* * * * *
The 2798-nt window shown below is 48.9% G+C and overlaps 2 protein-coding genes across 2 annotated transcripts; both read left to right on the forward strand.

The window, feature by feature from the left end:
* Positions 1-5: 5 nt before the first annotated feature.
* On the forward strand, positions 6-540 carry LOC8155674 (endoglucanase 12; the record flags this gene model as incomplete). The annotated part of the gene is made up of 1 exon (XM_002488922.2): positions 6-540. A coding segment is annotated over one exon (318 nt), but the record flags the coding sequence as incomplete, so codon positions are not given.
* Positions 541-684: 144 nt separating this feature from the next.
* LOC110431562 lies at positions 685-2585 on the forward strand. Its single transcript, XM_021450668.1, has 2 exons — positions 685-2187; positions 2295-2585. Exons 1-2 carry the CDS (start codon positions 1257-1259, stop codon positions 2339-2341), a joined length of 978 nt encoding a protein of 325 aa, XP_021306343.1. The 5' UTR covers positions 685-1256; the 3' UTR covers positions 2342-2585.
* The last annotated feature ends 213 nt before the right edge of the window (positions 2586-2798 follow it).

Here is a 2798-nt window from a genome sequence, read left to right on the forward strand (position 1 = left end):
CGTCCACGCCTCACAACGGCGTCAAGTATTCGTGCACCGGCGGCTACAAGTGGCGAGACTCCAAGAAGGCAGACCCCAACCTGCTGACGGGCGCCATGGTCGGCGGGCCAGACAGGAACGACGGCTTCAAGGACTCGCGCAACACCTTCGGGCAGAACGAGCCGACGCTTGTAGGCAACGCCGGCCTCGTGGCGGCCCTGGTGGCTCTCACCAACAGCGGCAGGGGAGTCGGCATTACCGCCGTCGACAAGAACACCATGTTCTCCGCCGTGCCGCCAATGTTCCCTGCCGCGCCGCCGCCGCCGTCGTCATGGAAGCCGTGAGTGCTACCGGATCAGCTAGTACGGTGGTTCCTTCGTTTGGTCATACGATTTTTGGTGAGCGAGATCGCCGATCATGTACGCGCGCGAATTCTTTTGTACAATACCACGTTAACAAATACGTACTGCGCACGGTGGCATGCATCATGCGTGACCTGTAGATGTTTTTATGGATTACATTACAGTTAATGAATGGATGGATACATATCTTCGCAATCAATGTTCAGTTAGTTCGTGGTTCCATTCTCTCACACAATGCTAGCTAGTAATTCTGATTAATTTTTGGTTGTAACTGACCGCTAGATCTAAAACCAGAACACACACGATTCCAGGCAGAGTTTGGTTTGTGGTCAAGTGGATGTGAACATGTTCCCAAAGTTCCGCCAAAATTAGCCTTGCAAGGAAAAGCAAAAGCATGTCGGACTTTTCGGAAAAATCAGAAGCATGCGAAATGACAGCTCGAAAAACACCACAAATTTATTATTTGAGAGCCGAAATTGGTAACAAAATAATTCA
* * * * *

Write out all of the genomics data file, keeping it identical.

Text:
The 2798-nt window shown below is 48.9% G+C and overlaps 2 protein-coding genes across 2 annotated transcripts; both read left to right on the forward strand.

The window, feature by feature from the left end:
* Positions 1-5: 5 nt before the first annotated feature.
* On the forward strand, positions 6-540 carry LOC8155674 (endoglucanase 12; the record flags this gene model as incomplete). The annotated part of the gene is made up of 1 exon (XM_002488922.2): positions 6-540. A coding segment is annotated over one exon (318 nt), but the record flags the coding sequence as incomplete, so codon positions are not given.
* Positions 541-684: 144 nt separating this feature from the next.
* LOC110431562 lies at positions 685-2585 on the forward strand. Its single transcript, XM_021450668.1, has 2 exons — positions 685-2187; positions 2295-2585. Exons 1-2 carry the CDS (start codon positions 1257-1259, stop codon positions 2339-2341), a joined length of 978 nt encoding a protein of 325 aa, XP_021306343.1. The 5' UTR covers positions 685-1256; the 3' UTR covers positions 2342-2585.
* The last annotated feature ends 213 nt before the right edge of the window (positions 2586-2798 follow it).

Here is a 2798-nt window from a genome sequence, read left to right on the forward strand (position 1 = left end):
CGTCCACGCCTCACAACGGCGTCAAGTATTCGTGCACCGGCGGCTACAAGTGGCGAGACTCCAAGAAGGCAGACCCCAACCTGCTGACGGGCGCCATGGTCGGCGGGCCAGACAGGAACGACGGCTTCAAGGACTCGCGCAACACCTTCGGGCAGAACGAGCCGACGCTTGTAGGCAACGCCGGCCTCGTGGCGGCCCTGGTGGCTCTCACCAACAGCGGCAGGGGAGTCGGCATTACCGCCGTCGACAAGAACACCATGTTCTCCGCCGTGCCGCCAATGTTCCCTGCCGCGCCGCCGCCGCCGTCGTCATGGAAGCCGTGAGTGCTACCGGATCAGCTAGTACGGTGGTTCCTTCGTTTGGTCATACGATTTTTGGTGAGCGAGATCGCCGATCATGTACGCGCGCGAATTCTTTTGTACAATACCACGTTAACAAATACGTACTGCGCACGGTGGCATGCATCATGCGTGACCTGTAGATGTTTTTATGGATTACATTACAGTTAATGAATGGATGGATACATATCTTCGCAATCAATGTTCAGTTAGTTCGTGGTTCCATTCTCTCACACAATGCTAGCTAGTAATTCTGATTAATTTTTGGTTGTAACTGACCGCTAGATCTAAAACCAGAACACACACGATTCCAGGCAGAGTTTGGTTTGTGGTCAAGTGGATGTGAACATGTTCCCAAAGTTCCGCCAAAATTAGCCTTGCAAGGAAAAGCAAAAGCATGTCGGACTTTTCGGAAAAATCAGAAGCATGCGAAATGACAGCTCGAAAAACACCACAAATTTATTATTTGAGAGCCGAAATTGGTAACAAAATAATTCA